Long noncoding RNA and Gene Regulation in Cancer
One of the most remarkable scientific discoveries of the last decade came about thanks to the sequencing of the entire human transcriptome. It is now obvious that the majority of the cellular transcripts are produced from “non conventional” genes that do not code for proteins, and a very significant fraction of them are long noncoding RNAs (lncRNAs). Our group and others have shown that lncRNAs, despite not coding for proteins, regulate genome functions and gene expression, and that alterations in lncRNAs are inherent to human disease. For instance, we have found that lncRNAs have critical functions associated with tumor suppressors or oncogenes, such as p53 or MYC, playing key roles in cell transformation. However, our understanding of lncRNA functions and the underlying molecular mechanism are still extremely poor.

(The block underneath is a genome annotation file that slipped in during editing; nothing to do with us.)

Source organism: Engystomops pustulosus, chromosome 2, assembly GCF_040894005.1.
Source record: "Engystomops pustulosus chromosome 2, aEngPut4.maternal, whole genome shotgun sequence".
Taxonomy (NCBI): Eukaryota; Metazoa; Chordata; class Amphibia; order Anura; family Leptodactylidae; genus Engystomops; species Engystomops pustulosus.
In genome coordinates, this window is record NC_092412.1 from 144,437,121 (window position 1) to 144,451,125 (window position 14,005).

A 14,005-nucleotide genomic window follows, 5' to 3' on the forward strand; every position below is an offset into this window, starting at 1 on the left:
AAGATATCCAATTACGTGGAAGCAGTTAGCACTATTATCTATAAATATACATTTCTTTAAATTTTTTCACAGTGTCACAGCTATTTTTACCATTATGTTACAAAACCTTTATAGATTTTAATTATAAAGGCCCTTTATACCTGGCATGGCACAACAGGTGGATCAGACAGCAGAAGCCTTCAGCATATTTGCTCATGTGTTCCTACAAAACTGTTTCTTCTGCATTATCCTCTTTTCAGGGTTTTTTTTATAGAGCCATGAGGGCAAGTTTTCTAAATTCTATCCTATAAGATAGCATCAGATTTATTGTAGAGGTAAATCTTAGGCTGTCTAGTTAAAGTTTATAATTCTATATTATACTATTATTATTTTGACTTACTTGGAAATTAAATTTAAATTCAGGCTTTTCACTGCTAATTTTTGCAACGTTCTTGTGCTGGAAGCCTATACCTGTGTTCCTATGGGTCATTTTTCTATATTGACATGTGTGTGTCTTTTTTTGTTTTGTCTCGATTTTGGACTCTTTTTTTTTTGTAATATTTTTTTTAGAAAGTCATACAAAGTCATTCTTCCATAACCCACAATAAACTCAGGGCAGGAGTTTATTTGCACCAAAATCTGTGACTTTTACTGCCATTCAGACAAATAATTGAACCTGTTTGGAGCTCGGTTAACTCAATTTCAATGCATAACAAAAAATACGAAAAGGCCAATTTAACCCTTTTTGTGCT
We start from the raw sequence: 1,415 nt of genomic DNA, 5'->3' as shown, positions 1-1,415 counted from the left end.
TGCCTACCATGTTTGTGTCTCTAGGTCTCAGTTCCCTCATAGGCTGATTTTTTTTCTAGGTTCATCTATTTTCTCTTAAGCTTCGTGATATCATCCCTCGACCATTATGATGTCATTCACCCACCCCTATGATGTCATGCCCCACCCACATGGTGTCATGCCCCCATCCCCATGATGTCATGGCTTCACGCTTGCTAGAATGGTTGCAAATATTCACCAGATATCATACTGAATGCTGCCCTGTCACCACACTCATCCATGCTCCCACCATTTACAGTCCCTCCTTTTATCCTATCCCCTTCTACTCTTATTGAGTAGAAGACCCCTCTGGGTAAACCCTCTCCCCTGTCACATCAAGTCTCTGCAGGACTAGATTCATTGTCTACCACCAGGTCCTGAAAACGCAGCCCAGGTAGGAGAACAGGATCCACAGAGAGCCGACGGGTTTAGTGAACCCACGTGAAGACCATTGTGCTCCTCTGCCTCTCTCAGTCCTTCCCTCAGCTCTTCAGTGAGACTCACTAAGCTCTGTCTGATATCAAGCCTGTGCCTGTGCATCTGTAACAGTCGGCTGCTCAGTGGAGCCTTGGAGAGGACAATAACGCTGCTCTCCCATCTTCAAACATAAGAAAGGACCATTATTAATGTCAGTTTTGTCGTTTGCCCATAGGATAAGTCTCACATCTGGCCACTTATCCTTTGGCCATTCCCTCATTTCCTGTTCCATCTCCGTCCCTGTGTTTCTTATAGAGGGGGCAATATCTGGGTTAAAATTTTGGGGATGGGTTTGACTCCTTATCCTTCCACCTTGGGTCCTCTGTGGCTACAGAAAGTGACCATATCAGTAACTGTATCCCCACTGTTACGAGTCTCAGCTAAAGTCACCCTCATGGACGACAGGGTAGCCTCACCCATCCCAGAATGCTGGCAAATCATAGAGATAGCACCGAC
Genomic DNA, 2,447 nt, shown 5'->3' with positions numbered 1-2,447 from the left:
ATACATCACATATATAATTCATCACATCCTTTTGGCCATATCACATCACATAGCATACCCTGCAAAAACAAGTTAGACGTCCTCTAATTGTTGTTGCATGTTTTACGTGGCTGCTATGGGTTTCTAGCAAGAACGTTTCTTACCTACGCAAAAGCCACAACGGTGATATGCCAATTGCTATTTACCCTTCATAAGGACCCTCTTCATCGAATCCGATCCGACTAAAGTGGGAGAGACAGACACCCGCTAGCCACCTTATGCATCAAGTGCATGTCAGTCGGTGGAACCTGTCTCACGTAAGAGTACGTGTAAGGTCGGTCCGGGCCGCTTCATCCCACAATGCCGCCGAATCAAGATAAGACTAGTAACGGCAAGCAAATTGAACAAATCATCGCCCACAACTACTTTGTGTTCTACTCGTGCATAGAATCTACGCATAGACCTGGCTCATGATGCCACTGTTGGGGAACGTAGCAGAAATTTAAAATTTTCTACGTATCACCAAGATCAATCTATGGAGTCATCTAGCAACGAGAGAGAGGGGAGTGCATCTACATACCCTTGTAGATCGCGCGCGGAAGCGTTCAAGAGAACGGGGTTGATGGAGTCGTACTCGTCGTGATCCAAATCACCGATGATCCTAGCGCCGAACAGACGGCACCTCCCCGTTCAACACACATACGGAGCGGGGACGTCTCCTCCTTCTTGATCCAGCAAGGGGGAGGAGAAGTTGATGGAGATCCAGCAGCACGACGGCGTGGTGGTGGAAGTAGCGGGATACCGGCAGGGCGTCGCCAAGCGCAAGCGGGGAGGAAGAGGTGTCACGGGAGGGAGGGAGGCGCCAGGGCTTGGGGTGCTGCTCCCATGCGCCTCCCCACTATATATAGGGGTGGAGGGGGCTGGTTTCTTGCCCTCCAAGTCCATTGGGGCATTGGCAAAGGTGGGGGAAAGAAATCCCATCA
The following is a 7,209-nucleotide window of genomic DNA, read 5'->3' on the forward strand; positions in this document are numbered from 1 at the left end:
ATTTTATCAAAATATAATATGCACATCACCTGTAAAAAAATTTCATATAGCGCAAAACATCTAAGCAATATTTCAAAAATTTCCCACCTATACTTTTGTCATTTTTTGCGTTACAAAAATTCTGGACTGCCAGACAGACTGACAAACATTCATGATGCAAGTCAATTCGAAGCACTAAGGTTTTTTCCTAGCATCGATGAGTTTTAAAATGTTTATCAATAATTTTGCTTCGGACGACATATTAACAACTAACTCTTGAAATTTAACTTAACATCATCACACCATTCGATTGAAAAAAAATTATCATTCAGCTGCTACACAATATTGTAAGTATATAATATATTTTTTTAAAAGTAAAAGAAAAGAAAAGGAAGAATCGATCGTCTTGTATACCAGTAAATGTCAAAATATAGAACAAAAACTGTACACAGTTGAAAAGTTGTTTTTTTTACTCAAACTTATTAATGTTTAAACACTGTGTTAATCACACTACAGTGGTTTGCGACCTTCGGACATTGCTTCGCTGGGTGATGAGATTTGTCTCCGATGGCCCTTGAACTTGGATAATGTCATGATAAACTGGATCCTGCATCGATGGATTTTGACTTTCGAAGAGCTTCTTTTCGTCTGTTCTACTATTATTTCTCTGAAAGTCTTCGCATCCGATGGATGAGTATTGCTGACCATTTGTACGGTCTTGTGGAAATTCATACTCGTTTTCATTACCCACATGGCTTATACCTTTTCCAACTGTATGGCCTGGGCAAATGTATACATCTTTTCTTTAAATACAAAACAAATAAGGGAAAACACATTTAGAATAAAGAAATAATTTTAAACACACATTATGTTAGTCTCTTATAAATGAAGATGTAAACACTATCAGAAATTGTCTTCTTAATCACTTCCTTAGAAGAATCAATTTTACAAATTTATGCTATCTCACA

Our group focuses its efforts on investigating how lncRNAs influence the regulation, propagation and expression of the genome, and how these functions are altered in cancer, which is key for the development of improved diagnostics and therapies. To that end, we combine the implementation of genomics and epigenomics techniques, molecular biology as well as the analysis of patient samples.
Do you want to join our team?
We are searching for talented and highly motivated lab technicians, students and postdocs to work with us. If you are interested please contact Maite Huarte firstname.lastname@example.org
Fecha de actualización: Noviembre 2018